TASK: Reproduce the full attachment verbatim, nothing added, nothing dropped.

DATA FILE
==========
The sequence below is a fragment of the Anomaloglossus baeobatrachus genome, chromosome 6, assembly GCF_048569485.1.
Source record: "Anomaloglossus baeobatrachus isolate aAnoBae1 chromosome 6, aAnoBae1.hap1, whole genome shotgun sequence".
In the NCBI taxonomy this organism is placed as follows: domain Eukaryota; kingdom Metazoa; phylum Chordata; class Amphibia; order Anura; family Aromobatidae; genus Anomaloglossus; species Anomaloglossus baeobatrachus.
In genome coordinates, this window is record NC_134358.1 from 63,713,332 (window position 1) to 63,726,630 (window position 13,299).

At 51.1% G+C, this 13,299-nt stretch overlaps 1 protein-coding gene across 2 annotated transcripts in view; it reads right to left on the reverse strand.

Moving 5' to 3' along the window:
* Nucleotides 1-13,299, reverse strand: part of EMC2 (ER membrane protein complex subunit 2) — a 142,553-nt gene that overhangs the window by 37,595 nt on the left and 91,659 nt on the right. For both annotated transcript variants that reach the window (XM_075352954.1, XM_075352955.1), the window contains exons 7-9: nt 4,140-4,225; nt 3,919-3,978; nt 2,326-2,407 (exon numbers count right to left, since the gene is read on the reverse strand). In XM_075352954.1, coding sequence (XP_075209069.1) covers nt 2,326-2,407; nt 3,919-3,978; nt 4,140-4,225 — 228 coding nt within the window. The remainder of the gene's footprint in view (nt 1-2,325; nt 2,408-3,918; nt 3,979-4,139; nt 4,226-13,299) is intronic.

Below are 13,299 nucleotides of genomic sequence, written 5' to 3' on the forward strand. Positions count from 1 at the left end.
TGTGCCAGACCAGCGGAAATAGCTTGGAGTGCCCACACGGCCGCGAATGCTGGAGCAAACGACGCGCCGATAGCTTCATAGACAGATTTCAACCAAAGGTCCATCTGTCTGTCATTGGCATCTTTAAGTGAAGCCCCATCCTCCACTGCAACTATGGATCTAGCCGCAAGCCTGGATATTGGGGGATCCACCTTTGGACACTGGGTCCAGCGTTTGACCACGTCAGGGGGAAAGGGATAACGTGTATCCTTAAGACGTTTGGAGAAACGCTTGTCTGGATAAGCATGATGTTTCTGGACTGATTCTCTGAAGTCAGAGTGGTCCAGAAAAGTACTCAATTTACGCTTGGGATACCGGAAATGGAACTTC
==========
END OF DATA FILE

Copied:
The sequence below is a fragment of the Anomaloglossus baeobatrachus genome, chromosome 6, assembly GCF_048569485.1.
Source record: "Anomaloglossus baeobatrachus isolate aAnoBae1 chromosome 6, aAnoBae1.hap1, whole genome shotgun sequence".
In the NCBI taxonomy this organism is placed as follows: domain Eukaryota; kingdom Metazoa; phylum Chordata; class Amphibia; order Anura; family Aromobatidae; genus Anomaloglossus; species Anomaloglossus baeobatrachus.
In genome coordinates, this window is record NC_134358.1 from 63,713,332 (window position 1) to 63,726,630 (window position 13,299).

At 51.1% G+C, this 13,299-nt stretch overlaps 1 protein-coding gene across 2 annotated transcripts in view; it reads right to left on the reverse strand.

Moving 5' to 3' along the window:
* Nucleotides 1-13,299, reverse strand: part of EMC2 (ER membrane protein complex subunit 2) — a 142,553-nt gene that overhangs the window by 37,595 nt on the left and 91,659 nt on the right. For both annotated transcript variants that reach the window (XM_075352954.1, XM_075352955.1), the window contains exons 7-9: nt 4,140-4,225; nt 3,919-3,978; nt 2,326-2,407 (exon numbers count right to left, since the gene is read on the reverse strand). In XM_075352954.1, coding sequence (XP_075209069.1) covers nt 2,326-2,407; nt 3,919-3,978; nt 4,140-4,225 — 228 coding nt within the window. The remainder of the gene's footprint in view (nt 1-2,325; nt 2,408-3,918; nt 3,979-4,139; nt 4,226-13,299) is intronic.

Below are 13,299 nucleotides of genomic sequence, written 5' to 3' on the forward strand. Positions count from 1 at the left end.
TGTGCCAGACCAGCGGAAATAGCTTGGAGTGCCCACACGGCCGCGAATGCTGGAGCAAACGACGCGCCGATAGCTTCATAGACAGATTTCAACCAAAGGTCCATCTGTCTGTCATTGGCATCTTTAAGTGAAGCCCCATCCTCCACTGCAACTATGGATCTAGCCGCAAGCCTGGATATTGGGGGATCCACCTTTGGACACTGGGTCCAGCGTTTGACCACGTCAGGGGGAAAGGGATAACGTGTATCCTTAAGACGTTTGGAGAAACGCTTGTCTGGATAAGCATGATGTTTCTGGACTGATTCTCTGAAGTCAGAGTGGTCCAGAAAAGTACTCAATTTACGCTTGGGATACCGGAAATGGAACTTC